Issue #17016 has been updated by duerst (Martin Drst).


nobu (Nobuyoshi Nakada) wrote in #note-23:
> RubyBugs (A Nonymous) wrote in #note-19:
> > In keeping with the Ruby-ish collection methods that end with "-ect", how about 
> > * **`reflect`** -- the idea is to contrast with `inject`, this "reflects" all intermediate states
> > * **`project`** -- the idea is that the original `Enumerable` is "projected" in a mathematical sense into the plane defined by the stateful function that is passed in
> 
> I'd like that °»this "reflects" all intermediate states°… part.

I think this is way too generic. In the same vein, we could call it "return", because it returns all intermediate states.
Also, I think "project" isn't appropriate, because project is usually associated with a dimension reduction.

The most specific word in the above explanation is "intermediate".  I suggest we search more along these lines. An example would be something like "inject_with_intermediates".

BTW, I also checked APL, where '\' is used for what we are discussing here, and is called scan. The fact that this is included in APL shows that this is in some sense a core operation. It doesn't appear e.g. in a 1972 manual for IBM APL\360 (http://www.softwarepreservation.org/projects/apl/Manuals/APL360UsersManuals), which means it may not have been there from the start. But I found some hints in a newer document (1982, http://www.softwarepreservation.org/projects/apl/Manuals/SharpAPLManualCorrections). My guess is that the name did not come from APL (which is one of the oldest functional programming languages).

----------------------------------------
Feature #17016: Enumerable#scan_left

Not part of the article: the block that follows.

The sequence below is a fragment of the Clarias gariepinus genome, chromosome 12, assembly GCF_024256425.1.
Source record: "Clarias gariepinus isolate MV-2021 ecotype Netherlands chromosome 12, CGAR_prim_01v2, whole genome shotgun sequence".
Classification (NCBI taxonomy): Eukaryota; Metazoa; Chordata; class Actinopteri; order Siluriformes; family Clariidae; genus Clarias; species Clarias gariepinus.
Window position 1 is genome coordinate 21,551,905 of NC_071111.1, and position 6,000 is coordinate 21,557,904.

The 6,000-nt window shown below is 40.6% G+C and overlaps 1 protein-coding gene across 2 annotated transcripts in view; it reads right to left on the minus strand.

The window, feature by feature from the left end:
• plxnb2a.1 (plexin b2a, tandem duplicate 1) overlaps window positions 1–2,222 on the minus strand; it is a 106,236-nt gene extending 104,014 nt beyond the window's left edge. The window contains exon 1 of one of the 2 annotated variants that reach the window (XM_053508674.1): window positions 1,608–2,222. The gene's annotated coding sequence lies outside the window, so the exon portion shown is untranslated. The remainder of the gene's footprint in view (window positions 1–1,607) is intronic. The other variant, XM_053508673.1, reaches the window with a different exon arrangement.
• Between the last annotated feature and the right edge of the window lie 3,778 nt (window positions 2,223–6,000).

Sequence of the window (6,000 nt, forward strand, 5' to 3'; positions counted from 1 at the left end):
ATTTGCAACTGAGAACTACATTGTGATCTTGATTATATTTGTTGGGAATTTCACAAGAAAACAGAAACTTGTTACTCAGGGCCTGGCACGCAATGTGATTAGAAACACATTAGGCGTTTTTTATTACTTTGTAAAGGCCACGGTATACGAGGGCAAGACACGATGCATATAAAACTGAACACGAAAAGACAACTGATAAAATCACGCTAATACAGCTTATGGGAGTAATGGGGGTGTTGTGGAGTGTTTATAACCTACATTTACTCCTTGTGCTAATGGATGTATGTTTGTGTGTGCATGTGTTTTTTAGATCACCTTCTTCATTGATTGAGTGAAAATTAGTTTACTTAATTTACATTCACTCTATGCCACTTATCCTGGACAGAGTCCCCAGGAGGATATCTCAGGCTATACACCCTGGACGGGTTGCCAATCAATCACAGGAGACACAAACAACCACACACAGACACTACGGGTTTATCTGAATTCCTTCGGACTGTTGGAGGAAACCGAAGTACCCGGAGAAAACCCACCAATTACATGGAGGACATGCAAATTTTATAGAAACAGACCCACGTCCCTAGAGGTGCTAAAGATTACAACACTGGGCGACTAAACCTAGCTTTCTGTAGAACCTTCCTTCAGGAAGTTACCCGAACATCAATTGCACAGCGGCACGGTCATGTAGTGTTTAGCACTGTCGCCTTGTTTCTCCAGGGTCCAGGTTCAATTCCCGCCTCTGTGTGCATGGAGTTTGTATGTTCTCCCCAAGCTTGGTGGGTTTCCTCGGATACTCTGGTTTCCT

https://bugs.ruby-lang.org/issues/17016#change-86723

* Author: parker (Parker Finch)
* Status: Open
* Priority: Normal
----------------------------------------
## Proposal

Add a `#scan_left` method to `Enumerable`.

(The name "scan_left" is based on Scala's scanLeft and Haskell's scanl. It seems like "scan_left" would be a ruby-ish name for  this concept, but I'm curious if there are other thoughts on naming here!)

## Background

`#scan_left` is similar to `#inject`, but it accumulates the partial results that are computed. As a comparison:
```
[1, 2, 3].inject(0, &:+) => 6
[1, 2, 3].scan_left(0, &:+) => [0, 1, 3, 6]
```

Notably, the `scan_left` operation can be done lazily since it doesn't require processing the entire collection before computing a value.

I recently described `#scan_left`, and its relationship to `#inject`, more thoroughly in [this blog post](https://medium.com/building-panorama-education/scan-left-a-lazy-incremental-alternative-to-inject-f6e946f74c00).

## Reasoning
We heavily rely on the scan operation. We use an [event-sourcing](https://martinfowler.com/eaaDev/EventSourcing.html) pattern, which means that we are scanning over individual "events" and building up the corresponding state. We rely on the history of states and need to do this lazily (we stream events because they cannot fit in memory). Thus the scan operation is much more applicable than the inject operation.

We suspect that there are many applications that could leverage the scan operation. [This question](https://stackoverflow.com/questions/1475808/cumulative-array-sum-in-ruby) would be more easily answered by `#scan_left`. It is a natural fit for any application that needs to store the incrementally-computed values of an `#inject`, and a requirement for an application that needs to use `#inject` while maintaining laziness.

## Implementation
There is a Ruby implementation of this functionality [here](https://github.com/panorama-ed/scan_left/) and an implementation in C [here](https://github.com/ruby/ruby/pull/3078).

## Counterarguments
Introducing a new public method is committing to maintenance going forward and expands the size of the Ruby codebase -- it should not be done lightly. I think that providing the functionality here is worth the tradeoff, but I understand any hesitation to add yet more to Ruby!

---Files--------------------------------
scan_left_example.rb (2.93 KB)


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